African American Actresses

African American Actresses

The Struggle for Visibility, 1900–1960
Charlene B. Regester
Distribution: Global
Publication date: 06/14/2010
Format: Paperback 14 b&w illus.
ISBN: 978-0-253-22192-6
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A Choice Outstanding Academic Book of 2011

Nine actresses, from Madame Sul-Te-Wan in Birth of a Nation (1915) to Ethel Waters in Member of the Wedding (1952), are profiled in African American Actresses. Charlene Regester poses questions about prevailing racial politics, on-screen and off-screen identities, and black stardom and white stardom. She reveals how these women fought for their roles as well as what they compromised (or didn't compromise). Regester repositions these actresses to highlight their contributions to cinema in the first half of the 20th century, taking an informed theoretical, historical, and critical approach.

Author Bio

Charlene Regester is Associate Professor of African and Afro-American Studies at the University of North Carolina Chapel Hill. She is co-editor of the Oscar Micheaux Society Newsletter and serves on the editorial board of the Journal of Film and Video.


“Taking an informed approach, the author profiles nine black actresses from before the civil rights era, posing questions about prevailing racial politics, and on- and off-screen identities, while revealing how these women fought for their roles along with what they did and didn't compromise.”

“In this important work, Charlene Regester brings into focus the lives and careers of representative black women actresses in Hollywood across generational divides in order to reposition them beyond the confining shadow of otherness and marginality. The sum result is a re-telling and correction of history.”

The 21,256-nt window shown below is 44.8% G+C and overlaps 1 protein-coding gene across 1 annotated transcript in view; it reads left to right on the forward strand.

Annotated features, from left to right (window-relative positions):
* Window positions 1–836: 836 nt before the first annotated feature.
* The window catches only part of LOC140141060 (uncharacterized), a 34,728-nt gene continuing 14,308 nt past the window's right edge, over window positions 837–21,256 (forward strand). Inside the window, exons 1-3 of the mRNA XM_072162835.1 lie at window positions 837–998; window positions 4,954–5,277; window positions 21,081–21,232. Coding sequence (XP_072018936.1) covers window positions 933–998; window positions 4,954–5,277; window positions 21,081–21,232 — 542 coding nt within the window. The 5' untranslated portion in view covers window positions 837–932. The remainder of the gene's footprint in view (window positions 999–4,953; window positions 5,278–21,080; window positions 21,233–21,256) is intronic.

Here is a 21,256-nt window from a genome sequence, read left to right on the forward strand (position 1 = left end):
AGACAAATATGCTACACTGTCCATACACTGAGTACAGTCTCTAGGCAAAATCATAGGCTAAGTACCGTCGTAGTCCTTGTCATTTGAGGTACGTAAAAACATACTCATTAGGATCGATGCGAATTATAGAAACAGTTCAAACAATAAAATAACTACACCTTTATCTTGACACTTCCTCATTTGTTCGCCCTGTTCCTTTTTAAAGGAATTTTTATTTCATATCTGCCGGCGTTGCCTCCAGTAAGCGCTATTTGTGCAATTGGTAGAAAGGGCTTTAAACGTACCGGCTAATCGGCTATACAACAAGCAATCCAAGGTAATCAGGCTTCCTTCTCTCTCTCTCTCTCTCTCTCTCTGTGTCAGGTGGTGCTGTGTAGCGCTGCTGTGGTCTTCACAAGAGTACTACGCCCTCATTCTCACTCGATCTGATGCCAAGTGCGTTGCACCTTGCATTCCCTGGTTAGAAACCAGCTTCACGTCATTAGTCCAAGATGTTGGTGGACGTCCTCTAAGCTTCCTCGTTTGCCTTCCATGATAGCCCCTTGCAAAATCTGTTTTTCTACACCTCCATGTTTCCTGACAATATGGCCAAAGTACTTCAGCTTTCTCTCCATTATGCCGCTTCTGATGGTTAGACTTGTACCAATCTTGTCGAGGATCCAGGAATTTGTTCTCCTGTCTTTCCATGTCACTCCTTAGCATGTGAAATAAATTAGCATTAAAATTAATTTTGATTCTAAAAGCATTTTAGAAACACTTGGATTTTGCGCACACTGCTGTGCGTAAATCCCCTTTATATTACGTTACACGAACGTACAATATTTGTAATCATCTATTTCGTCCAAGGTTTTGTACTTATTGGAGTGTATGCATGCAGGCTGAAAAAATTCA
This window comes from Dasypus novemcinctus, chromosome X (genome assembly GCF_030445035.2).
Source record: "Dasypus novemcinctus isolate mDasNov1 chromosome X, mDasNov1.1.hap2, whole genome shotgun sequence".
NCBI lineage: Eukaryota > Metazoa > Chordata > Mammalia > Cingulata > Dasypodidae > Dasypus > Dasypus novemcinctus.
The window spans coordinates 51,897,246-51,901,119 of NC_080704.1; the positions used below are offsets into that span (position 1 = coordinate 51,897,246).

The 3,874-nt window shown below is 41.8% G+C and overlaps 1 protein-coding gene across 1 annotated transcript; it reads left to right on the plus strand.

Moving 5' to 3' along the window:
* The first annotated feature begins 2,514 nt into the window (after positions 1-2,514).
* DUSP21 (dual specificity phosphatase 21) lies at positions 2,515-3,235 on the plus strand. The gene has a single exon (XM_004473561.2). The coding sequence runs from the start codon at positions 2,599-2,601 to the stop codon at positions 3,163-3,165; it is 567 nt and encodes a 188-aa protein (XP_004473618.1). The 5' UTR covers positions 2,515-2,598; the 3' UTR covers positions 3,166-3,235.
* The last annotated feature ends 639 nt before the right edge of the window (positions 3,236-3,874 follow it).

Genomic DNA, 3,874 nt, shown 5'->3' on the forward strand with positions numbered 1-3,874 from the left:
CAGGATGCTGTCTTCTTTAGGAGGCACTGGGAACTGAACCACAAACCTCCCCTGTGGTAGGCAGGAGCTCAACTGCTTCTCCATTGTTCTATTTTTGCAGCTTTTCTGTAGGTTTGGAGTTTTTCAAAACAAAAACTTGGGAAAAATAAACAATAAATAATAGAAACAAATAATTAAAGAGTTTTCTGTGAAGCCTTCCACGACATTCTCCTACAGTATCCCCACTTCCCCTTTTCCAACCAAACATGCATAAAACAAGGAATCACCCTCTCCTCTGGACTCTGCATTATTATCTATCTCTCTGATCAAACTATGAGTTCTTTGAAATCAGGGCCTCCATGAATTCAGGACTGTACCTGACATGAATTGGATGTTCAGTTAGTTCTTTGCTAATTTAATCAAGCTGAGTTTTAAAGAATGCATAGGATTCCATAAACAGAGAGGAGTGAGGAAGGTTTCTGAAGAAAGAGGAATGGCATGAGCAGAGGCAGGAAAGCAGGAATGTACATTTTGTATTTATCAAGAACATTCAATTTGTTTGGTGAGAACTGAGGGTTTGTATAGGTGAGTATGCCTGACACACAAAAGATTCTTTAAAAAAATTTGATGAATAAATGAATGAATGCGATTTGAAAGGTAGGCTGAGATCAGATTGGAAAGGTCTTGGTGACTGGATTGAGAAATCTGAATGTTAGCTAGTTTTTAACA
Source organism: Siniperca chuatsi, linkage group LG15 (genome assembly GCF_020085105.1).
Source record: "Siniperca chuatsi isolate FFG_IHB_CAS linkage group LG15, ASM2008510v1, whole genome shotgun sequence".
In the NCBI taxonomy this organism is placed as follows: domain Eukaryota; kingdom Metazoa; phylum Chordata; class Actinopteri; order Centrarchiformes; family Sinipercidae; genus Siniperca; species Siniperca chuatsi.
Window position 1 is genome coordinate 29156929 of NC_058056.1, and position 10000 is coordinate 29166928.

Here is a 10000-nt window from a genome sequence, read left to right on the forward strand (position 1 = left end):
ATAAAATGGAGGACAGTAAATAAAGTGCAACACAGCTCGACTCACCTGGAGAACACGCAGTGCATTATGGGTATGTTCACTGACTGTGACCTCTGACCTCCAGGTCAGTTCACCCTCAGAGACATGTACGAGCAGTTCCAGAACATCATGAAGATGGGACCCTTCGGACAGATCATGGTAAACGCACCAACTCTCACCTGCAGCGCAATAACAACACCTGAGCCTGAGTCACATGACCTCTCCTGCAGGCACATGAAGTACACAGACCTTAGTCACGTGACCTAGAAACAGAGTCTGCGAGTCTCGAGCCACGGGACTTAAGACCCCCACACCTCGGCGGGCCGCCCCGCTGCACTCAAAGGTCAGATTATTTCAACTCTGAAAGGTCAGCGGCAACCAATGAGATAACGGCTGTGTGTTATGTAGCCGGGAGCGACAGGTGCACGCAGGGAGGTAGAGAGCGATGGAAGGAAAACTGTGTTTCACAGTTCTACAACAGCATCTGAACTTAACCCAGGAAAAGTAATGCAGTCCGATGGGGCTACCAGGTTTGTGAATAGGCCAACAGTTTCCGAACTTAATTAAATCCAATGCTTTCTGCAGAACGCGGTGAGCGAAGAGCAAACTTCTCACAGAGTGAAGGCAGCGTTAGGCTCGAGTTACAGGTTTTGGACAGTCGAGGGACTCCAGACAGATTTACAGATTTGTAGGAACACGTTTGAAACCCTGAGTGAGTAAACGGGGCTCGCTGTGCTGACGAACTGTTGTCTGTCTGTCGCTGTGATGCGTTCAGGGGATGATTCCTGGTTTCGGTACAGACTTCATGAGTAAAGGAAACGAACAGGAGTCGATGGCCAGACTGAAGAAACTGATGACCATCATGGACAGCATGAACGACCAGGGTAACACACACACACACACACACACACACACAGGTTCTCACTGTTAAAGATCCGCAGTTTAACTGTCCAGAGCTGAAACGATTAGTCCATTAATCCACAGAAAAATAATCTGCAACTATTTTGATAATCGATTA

— Audrey McCluskey, Indiana University Bloomington

“Regester's work is an important synthesis of previous studies in the fields of film studies and history. Vol. 98.1, June 2011”
 — The Journal of American History

“African American Actresses is an important addition to film history, film studies, and African American studies because it illuminates those who were often invisible. Regester’s historical work is to be lauded as it uncovers significant information.”
 — Black Camera

“What Regester does well is present a holistic portrait of the lives of these women. She fuses both the personal and the professional into this narrative. Reviews of films, personal statements by the actresses to the press, and newspaper articles referencing the actresses' private lives provide the reader with a behind the scenes portrait of their struggles. Vol. 23 Issue 2, 2011”
 — Film History

“A major tribute to nine talented black actresses and their complicated negotiations with white mainstream entertainment industry before Civil Rights, African American Actresses is an invaluable asset for students of ethnicity and race in Hollywood. Not only does Regester bring the early twentieth century American racial scene alive by detailing the politics that informed choices and roles of African American women actors, she also contributes richly to studies of stardom as refracted by the socio-cultural and political status of black people and women in America.”
 — Scope

“An exemplary study of race in US cinema, this is easily the best book on the subject to date. . . . Essential.”
 — Choice

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Table of Contents


1. Madame Sul-Te-Wan: The Struggle for Visibility
2. Nina Mae McKinney: Early Success and Tumultuous Career
3. Louise Beavers: Negotiating Racial Difference
4. Fredi Washington: The Masquerades and the Masks
5. Hattie McDaniel: Centering the Margin
6. Lena Horne: Actress and Activist
7. Hazel Scott: Resistance to Othering
8. Ethel Waters: Personification of Otherness
9. Dorothy Dandridge: Intertwining the Reel and the Real


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